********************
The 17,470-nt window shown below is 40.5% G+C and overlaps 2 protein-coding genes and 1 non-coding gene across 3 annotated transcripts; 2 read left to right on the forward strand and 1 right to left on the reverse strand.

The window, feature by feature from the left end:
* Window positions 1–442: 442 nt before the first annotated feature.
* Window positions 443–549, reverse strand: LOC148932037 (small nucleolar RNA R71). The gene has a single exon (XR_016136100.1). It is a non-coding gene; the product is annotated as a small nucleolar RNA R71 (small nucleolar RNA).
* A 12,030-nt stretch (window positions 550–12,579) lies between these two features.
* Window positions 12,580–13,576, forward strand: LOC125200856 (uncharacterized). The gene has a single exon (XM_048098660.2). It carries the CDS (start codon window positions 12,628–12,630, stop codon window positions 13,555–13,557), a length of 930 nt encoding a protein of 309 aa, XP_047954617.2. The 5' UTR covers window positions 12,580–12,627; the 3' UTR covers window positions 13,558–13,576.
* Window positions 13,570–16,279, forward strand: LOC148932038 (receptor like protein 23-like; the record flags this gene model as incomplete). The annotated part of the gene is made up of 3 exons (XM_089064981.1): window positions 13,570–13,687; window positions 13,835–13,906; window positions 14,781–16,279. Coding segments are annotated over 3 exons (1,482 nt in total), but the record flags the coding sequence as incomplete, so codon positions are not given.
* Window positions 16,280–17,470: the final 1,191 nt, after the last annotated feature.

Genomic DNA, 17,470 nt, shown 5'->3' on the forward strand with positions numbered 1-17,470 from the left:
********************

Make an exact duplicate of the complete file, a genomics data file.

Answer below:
The 17,470-nt window shown below is 40.5% G+C and overlaps 2 protein-coding genes and 1 non-coding gene across 3 annotated transcripts; 2 read left to right on the forward strand and 1 right to left on the reverse strand.

The window, feature by feature from the left end:
* Window positions 1–442: 442 nt before the first annotated feature.
* Window positions 443–549, reverse strand: LOC148932037 (small nucleolar RNA R71). The gene has a single exon (XR_016136100.1). It is a non-coding gene; the product is annotated as a small nucleolar RNA R71 (small nucleolar RNA).
* A 12,030-nt stretch (window positions 550–12,579) lies between these two features.
* Window positions 12,580–13,576, forward strand: LOC125200856 (uncharacterized). The gene has a single exon (XM_048098660.2). It carries the CDS (start codon window positions 12,628–12,630, stop codon window positions 13,555–13,557), a length of 930 nt encoding a protein of 309 aa, XP_047954617.2. The 5' UTR covers window positions 12,580–12,627; the 3' UTR covers window positions 13,558–13,576.
* Window positions 13,570–16,279, forward strand: LOC148932038 (receptor like protein 23-like; the record flags this gene model as incomplete). The annotated part of the gene is made up of 3 exons (XM_089064981.1): window positions 13,570–13,687; window positions 13,835–13,906; window positions 14,781–16,279. Coding segments are annotated over 3 exons (1,482 nt in total), but the record flags the coding sequence as incomplete, so codon positions are not given.
* Window positions 16,280–17,470: the final 1,191 nt, after the last annotated feature.

Genomic DNA, 17,470 nt, shown 5'->3' on the forward strand with positions numbered 1-17,470 from the left: